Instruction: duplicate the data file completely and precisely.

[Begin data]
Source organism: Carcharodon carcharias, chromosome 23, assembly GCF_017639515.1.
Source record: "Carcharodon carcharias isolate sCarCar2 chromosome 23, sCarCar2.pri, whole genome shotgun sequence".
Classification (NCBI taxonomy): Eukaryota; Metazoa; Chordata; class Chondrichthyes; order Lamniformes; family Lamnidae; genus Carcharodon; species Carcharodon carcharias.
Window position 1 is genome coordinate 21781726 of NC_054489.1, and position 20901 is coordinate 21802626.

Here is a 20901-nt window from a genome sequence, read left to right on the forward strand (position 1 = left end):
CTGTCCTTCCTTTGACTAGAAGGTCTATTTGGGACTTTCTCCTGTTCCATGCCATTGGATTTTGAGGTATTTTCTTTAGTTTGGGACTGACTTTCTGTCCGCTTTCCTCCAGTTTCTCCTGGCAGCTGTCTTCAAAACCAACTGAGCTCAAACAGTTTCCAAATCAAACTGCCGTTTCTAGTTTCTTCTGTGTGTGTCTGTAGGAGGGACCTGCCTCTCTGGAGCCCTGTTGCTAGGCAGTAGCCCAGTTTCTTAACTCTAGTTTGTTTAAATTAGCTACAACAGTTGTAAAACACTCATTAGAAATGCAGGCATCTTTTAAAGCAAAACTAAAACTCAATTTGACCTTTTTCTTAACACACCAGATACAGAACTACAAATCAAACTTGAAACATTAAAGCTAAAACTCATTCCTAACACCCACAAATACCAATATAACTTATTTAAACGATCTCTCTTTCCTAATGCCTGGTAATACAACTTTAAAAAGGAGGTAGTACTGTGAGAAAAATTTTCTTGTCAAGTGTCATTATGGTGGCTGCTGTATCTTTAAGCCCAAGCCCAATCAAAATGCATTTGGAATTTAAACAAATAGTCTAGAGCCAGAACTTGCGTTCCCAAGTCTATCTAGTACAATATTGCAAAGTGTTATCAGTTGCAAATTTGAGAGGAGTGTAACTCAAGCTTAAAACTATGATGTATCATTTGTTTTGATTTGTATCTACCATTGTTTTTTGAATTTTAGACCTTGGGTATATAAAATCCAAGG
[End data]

Source organism: Carcharodon carcharias, chromosome 23, assembly GCF_017639515.1.
Source record: "Carcharodon carcharias isolate sCarCar2 chromosome 23, sCarCar2.pri, whole genome shotgun sequence".
Classification (NCBI taxonomy): Eukaryota; Metazoa; Chordata; class Chondrichthyes; order Lamniformes; family Lamnidae; genus Carcharodon; species Carcharodon carcharias.
Window position 1 is genome coordinate 21781726 of NC_054489.1, and position 20901 is coordinate 21802626.

Here is a 20901-nt window from a genome sequence, read left to right on the forward strand (position 1 = left end):
CTGTCCTTCCTTTGACTAGAAGGTCTATTTGGGACTTTCTCCTGTTCCATGCCATTGGATTTTGAGGTATTTTCTTTAGTTTGGGACTGACTTTCTGTCCGCTTTCCTCCAGTTTCTCCTGGCAGCTGTCTTCAAAACCAACTGAGCTCAAACAGTTTCCAAATCAAACTGCCGTTTCTAGTTTCTTCTGTGTGTGTCTGTAGGAGGGACCTGCCTCTCTGGAGCCCTGTTGCTAGGCAGTAGCCCAGTTTCTTAACTCTAGTTTGTTTAAATTAGCTACAACAGTTGTAAAACACTCATTAGAAATGCAGGCATCTTTTAAAGCAAAACTAAAACTCAATTTGACCTTTTTCTTAACACACCAGATACAGAACTACAAATCAAACTTGAAACATTAAAGCTAAAACTCATTCCTAACACCCACAAATACCAATATAACTTATTTAAACGATCTCTCTTTCCTAATGCCTGGTAATACAACTTTAAAAAGGAGGTAGTACTGTGAGAAAAATTTTCTTGTCAAGTGTCATTATGGTGGCTGCTGTATCTTTAAGCCCAAGCCCAATCAAAATGCATTTGGAATTTAAACAAATAGTCTAGAGCCAGAACTTGCGTTCCCAAGTCTATCTAGTACAATATTGCAAAGTGTTATCAGTTGCAAATTTGAGAGGAGTGTAACTCAAGCTTAAAACTATGATGTATCATTTGTTTTGATTTGTATCTACCATTGTTTTTTGAATTTTAGACCTTGGGTATATAAAATCCAAGG